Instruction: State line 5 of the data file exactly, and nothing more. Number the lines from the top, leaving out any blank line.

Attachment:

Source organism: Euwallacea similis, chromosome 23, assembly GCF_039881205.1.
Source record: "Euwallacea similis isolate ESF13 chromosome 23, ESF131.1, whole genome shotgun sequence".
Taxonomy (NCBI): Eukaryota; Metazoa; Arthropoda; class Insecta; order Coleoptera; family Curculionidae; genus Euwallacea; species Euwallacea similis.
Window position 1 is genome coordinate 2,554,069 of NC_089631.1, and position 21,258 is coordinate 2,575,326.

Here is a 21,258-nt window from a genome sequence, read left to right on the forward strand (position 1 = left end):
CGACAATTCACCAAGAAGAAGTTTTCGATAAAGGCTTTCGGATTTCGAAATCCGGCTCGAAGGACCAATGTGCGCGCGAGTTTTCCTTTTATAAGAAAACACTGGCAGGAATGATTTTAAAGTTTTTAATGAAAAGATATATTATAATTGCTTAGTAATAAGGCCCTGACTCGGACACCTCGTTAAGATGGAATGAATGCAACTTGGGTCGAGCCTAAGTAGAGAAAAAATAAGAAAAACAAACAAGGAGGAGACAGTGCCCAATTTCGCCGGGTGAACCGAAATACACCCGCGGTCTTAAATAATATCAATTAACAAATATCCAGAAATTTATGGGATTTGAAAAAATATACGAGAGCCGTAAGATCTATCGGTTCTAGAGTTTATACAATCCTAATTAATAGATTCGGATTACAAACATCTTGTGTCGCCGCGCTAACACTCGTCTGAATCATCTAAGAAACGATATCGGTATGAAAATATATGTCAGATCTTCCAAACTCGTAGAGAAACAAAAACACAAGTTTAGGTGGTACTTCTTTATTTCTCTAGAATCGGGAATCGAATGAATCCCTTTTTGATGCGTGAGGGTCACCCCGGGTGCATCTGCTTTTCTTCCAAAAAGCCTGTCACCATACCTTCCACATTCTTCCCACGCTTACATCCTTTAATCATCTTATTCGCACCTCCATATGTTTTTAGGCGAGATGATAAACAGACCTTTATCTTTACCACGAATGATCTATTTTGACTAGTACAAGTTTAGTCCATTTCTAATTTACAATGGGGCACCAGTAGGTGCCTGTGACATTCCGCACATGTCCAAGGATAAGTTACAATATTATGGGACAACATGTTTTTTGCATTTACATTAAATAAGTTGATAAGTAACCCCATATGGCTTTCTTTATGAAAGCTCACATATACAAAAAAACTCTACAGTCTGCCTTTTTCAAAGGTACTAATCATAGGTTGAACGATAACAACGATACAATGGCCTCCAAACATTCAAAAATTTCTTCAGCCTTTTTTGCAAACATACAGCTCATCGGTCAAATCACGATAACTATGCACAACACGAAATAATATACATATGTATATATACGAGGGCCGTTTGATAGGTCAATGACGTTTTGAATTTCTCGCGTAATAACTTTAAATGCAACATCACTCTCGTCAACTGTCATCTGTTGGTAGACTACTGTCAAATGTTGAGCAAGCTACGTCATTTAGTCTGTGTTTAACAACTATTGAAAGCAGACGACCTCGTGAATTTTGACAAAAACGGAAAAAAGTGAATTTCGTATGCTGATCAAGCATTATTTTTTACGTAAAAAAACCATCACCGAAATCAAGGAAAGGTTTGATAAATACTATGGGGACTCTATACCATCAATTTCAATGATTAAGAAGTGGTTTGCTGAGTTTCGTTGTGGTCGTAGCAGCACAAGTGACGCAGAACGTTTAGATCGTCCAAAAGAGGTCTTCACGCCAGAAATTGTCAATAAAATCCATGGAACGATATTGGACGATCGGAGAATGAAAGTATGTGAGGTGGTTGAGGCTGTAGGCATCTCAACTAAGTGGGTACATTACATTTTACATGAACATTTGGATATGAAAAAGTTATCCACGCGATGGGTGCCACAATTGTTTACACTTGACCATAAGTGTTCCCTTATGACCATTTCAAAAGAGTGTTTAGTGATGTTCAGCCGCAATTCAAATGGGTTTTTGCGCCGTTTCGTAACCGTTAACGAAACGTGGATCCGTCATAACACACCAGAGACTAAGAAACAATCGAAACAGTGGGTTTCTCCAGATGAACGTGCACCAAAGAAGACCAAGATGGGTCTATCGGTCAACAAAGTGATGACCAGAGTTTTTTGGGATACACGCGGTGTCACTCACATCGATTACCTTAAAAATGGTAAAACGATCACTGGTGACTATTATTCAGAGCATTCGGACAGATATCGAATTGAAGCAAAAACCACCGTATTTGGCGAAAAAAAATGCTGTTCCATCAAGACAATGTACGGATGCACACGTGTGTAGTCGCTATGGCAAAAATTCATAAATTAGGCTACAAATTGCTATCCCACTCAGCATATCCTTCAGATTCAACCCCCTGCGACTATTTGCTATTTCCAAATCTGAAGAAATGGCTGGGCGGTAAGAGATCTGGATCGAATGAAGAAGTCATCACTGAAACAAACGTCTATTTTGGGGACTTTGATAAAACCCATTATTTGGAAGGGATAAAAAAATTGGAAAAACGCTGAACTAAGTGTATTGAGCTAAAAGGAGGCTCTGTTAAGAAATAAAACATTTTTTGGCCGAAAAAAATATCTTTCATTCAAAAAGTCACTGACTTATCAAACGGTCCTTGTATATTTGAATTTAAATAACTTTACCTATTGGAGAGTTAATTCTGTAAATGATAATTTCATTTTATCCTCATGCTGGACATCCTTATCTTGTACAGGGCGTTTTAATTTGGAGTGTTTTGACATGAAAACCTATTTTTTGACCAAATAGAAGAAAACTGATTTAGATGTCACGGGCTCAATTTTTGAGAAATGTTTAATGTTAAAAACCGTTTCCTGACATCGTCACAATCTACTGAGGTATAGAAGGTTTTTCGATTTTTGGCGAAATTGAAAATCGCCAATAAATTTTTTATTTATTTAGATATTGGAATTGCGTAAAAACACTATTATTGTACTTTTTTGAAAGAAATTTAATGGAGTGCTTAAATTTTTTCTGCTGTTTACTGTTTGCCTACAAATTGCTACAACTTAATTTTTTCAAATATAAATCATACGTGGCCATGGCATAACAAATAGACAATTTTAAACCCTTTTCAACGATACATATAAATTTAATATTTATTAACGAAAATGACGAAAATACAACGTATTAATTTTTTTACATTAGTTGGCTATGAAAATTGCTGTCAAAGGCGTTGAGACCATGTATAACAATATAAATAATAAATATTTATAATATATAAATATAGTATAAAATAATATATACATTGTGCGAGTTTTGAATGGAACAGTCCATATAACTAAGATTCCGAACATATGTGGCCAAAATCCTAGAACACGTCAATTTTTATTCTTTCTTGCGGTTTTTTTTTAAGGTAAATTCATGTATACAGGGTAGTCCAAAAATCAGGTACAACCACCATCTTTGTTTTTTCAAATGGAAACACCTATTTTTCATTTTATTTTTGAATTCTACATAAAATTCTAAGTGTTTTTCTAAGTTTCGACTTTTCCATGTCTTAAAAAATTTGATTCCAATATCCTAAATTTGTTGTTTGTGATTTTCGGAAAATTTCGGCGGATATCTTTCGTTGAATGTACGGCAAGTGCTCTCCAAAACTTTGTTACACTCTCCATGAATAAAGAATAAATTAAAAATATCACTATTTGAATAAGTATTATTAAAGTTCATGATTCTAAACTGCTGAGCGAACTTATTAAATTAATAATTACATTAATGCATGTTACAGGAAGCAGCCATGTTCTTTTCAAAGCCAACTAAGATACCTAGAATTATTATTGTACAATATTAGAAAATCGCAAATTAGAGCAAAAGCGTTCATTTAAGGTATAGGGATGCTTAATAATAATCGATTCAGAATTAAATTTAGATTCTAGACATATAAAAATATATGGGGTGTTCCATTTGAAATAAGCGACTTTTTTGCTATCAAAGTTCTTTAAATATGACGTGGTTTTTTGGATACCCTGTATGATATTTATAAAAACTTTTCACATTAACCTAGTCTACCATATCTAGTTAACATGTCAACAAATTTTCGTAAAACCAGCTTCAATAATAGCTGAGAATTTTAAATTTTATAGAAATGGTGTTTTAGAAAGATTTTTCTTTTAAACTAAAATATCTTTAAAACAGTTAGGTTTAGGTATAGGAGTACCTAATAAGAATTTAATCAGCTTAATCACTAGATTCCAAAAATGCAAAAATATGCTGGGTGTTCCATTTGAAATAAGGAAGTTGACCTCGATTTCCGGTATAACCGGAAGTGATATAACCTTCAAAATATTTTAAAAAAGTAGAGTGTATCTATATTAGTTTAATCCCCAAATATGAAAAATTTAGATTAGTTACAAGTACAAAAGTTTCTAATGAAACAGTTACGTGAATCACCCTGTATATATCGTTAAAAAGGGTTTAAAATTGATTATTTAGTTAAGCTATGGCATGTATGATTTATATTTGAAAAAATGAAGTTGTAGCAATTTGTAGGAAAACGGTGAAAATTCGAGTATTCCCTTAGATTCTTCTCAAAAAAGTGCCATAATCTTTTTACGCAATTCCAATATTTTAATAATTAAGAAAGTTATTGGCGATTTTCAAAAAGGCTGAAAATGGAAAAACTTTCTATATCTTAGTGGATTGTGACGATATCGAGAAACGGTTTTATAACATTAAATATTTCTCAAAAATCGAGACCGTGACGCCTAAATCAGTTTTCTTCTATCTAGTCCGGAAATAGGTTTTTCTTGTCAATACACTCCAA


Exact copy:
Here is a 21,258-nt window from a genome sequence, read left to right on the forward strand (position 1 = left end):